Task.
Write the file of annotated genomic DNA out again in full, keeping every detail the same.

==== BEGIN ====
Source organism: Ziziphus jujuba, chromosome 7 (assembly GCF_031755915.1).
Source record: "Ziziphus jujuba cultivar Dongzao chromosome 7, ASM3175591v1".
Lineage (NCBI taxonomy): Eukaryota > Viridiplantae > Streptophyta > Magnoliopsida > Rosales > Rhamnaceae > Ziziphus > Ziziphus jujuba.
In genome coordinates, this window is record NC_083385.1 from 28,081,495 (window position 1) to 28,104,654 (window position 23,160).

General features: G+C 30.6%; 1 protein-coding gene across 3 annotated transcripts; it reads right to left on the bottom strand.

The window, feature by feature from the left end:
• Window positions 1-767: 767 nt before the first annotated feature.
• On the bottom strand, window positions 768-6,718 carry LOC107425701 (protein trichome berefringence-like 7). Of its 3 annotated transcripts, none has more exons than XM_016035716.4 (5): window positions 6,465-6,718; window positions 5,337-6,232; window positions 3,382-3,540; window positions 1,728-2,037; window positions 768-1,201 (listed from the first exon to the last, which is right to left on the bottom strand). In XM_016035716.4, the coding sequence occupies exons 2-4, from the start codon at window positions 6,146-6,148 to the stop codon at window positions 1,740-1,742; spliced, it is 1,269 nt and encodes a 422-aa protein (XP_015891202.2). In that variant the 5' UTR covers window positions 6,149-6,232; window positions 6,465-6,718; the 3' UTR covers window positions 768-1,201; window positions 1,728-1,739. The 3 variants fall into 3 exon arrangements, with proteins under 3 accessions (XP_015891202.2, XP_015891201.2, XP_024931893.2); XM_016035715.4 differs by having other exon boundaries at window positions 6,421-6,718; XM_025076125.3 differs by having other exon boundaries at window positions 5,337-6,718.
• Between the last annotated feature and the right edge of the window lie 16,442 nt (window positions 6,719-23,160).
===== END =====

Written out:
Source organism: Ziziphus jujuba, chromosome 7 (assembly GCF_031755915.1).
Source record: "Ziziphus jujuba cultivar Dongzao chromosome 7, ASM3175591v1".
Lineage (NCBI taxonomy): Eukaryota > Viridiplantae > Streptophyta > Magnoliopsida > Rosales > Rhamnaceae > Ziziphus > Ziziphus jujuba.
In genome coordinates, this window is record NC_083385.1 from 28,081,495 (window position 1) to 28,104,654 (window position 23,160).

General features: G+C 30.6%; 1 protein-coding gene across 3 annotated transcripts; it reads right to left on the bottom strand.

The window, feature by feature from the left end:
• Window positions 1-767: 767 nt before the first annotated feature.
• On the bottom strand, window positions 768-6,718 carry LOC107425701 (protein trichome berefringence-like 7). Of its 3 annotated transcripts, none has more exons than XM_016035716.4 (5): window positions 6,465-6,718; window positions 5,337-6,232; window positions 3,382-3,540; window positions 1,728-2,037; window positions 768-1,201 (listed from the first exon to the last, which is right to left on the bottom strand). In XM_016035716.4, the coding sequence occupies exons 2-4, from the start codon at window positions 6,146-6,148 to the stop codon at window positions 1,740-1,742; spliced, it is 1,269 nt and encodes a 422-aa protein (XP_015891202.2). In that variant the 5' UTR covers window positions 6,149-6,232; window positions 6,465-6,718; the 3' UTR covers window positions 768-1,201; window positions 1,728-1,739. The 3 variants fall into 3 exon arrangements, with proteins under 3 accessions (XP_015891202.2, XP_015891201.2, XP_024931893.2); XM_016035715.4 differs by having other exon boundaries at window positions 6,421-6,718; XM_025076125.3 differs by having other exon boundaries at window positions 5,337-6,718.
• Between the last annotated feature and the right edge of the window lie 16,442 nt (window positions 6,719-23,160).